Google announced a set of new features at its big search event, Inside Search, which took place today. The main ones are voice search on desktop computers (not just smartphones) and enhancements to Instant Search and Image Search. Without further ado, let’s get to to them!
Voice Search arrives on the desktop
Google Voice Search, or essentially the ability to speak to your search engine, has been available in phones for years. Both the iPhone and Android have had native Apps that support that feature for a long time, and now the same capability is being made available to desktop users as well. Over the course of this week, users of Google’s English website will see a new microphone icon next to the search field: clicking on it will bring up Voice Search, like so:
The only caveat is the lack of support for any browser other than Chrome at the moment, although that will surely change.
"Search by Image"
Any Google user should be very familiar with Image Search. "Search by Image" does the opposite: you can now upload images straight to the search engine and Google will search through the image file and attempt to locate any similar images and return you the terms they’re associated with, as the company explained on a blog post:
If you click the camera, you can upload any picture or plug in an image URL from the web and ask Google to figure out what it is. Try it out when digging through old vacation photos and trying to identify landmarks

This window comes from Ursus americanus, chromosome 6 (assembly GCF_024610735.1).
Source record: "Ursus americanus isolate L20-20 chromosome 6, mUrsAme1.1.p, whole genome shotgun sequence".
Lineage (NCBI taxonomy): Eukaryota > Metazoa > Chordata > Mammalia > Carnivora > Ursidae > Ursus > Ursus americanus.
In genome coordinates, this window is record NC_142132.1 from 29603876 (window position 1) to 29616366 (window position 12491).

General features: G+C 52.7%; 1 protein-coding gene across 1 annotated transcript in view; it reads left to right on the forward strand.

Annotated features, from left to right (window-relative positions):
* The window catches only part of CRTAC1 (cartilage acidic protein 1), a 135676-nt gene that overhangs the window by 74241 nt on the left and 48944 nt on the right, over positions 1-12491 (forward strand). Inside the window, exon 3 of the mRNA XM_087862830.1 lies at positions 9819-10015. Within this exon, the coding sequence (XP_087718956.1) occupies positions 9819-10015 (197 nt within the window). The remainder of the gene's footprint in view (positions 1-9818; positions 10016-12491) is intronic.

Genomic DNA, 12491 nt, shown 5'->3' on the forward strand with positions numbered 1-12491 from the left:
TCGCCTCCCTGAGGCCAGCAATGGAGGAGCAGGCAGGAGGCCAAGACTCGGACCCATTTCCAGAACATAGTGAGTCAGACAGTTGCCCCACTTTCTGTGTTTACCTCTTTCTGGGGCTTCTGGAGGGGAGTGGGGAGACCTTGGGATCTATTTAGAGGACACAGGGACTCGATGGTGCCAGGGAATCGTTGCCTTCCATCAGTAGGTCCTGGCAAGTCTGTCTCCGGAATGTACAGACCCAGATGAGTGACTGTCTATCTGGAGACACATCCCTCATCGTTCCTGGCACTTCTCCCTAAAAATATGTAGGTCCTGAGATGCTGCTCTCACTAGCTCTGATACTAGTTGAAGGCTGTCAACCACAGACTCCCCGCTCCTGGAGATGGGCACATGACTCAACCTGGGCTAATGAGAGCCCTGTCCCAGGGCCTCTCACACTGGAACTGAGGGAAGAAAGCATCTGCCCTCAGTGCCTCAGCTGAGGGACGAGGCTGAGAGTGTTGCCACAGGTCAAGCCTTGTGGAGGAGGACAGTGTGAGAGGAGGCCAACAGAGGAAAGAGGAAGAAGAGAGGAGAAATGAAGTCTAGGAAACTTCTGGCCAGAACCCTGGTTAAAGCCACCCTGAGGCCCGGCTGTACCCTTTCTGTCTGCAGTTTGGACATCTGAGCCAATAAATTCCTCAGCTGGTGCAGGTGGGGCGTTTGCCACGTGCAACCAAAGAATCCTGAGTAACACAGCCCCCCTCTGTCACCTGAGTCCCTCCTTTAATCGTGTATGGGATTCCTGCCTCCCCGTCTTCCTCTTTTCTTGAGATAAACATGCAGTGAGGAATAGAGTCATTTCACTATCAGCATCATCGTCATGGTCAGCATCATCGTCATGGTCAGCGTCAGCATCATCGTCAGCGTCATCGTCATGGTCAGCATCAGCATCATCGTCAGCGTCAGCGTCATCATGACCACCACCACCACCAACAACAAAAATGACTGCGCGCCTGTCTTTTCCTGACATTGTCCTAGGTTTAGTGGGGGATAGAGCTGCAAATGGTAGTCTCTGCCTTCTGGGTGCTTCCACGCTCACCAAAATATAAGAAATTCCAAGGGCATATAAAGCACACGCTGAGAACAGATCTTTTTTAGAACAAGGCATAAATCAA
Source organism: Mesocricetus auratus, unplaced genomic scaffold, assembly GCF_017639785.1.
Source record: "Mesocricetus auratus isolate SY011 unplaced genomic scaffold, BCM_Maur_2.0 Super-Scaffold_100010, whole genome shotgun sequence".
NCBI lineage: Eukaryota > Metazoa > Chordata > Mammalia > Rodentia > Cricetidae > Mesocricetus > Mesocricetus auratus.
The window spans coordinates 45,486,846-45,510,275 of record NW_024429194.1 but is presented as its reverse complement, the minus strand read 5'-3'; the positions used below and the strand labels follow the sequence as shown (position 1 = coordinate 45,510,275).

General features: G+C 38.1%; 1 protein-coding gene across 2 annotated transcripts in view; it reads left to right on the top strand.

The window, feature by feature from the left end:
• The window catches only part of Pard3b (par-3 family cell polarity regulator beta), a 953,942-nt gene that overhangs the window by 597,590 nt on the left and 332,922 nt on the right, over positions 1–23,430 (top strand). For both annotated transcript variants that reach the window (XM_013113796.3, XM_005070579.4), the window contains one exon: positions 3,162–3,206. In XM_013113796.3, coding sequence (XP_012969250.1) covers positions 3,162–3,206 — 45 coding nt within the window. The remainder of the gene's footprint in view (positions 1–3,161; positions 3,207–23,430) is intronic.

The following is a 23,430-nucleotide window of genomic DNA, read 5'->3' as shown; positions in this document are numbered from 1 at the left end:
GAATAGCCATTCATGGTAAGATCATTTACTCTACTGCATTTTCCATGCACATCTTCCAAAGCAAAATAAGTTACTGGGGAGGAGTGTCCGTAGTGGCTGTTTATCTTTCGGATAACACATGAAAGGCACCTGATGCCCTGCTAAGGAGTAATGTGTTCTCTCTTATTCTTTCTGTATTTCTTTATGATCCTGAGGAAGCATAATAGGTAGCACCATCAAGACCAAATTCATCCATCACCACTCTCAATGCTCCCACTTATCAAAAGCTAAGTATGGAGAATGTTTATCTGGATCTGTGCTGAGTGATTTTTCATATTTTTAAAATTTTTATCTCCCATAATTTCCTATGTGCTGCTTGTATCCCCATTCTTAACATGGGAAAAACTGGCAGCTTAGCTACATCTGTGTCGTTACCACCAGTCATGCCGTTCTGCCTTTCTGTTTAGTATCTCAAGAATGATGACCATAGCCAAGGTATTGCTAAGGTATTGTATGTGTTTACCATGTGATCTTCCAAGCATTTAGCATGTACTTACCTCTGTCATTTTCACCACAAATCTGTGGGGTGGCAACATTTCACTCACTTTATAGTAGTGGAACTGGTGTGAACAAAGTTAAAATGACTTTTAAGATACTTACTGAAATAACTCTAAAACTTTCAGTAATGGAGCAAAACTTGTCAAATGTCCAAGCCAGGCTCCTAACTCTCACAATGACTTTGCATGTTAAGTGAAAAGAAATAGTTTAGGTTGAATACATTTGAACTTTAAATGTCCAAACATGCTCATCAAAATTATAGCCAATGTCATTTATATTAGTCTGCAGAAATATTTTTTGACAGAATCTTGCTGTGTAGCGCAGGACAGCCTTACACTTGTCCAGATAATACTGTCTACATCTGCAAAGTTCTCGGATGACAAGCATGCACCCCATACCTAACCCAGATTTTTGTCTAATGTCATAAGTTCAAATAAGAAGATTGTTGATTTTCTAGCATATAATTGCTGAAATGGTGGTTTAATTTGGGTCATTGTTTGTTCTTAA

As a bonus, Google has released an extension for Chrome and Firefox that lets users identify any picture on the web by simply right-clicking.
This features helps cut load time of searches by downloading the likeliest result users are likely to pick in the background, before the user has the time to click them. Google hasn’t explained how the engine manages to predict which results are the most likely to get clicked on, the company insists it’s "been working for years to develop [its] relevance technology" That will allow the most common results to load instantly (in virtually zero seconds) when the user decides to load them:
This feature is now available on the latest developer build of Chrome, will be on this week’s beta build and will find its way onto the stable built pretty soon.
Although all major features introduced today are targeted at traditional computers, Google pointed out that mobile searches on its site have grown five-fold over the last three years and has now surpassed desktop searches:
(via Google’s Blog)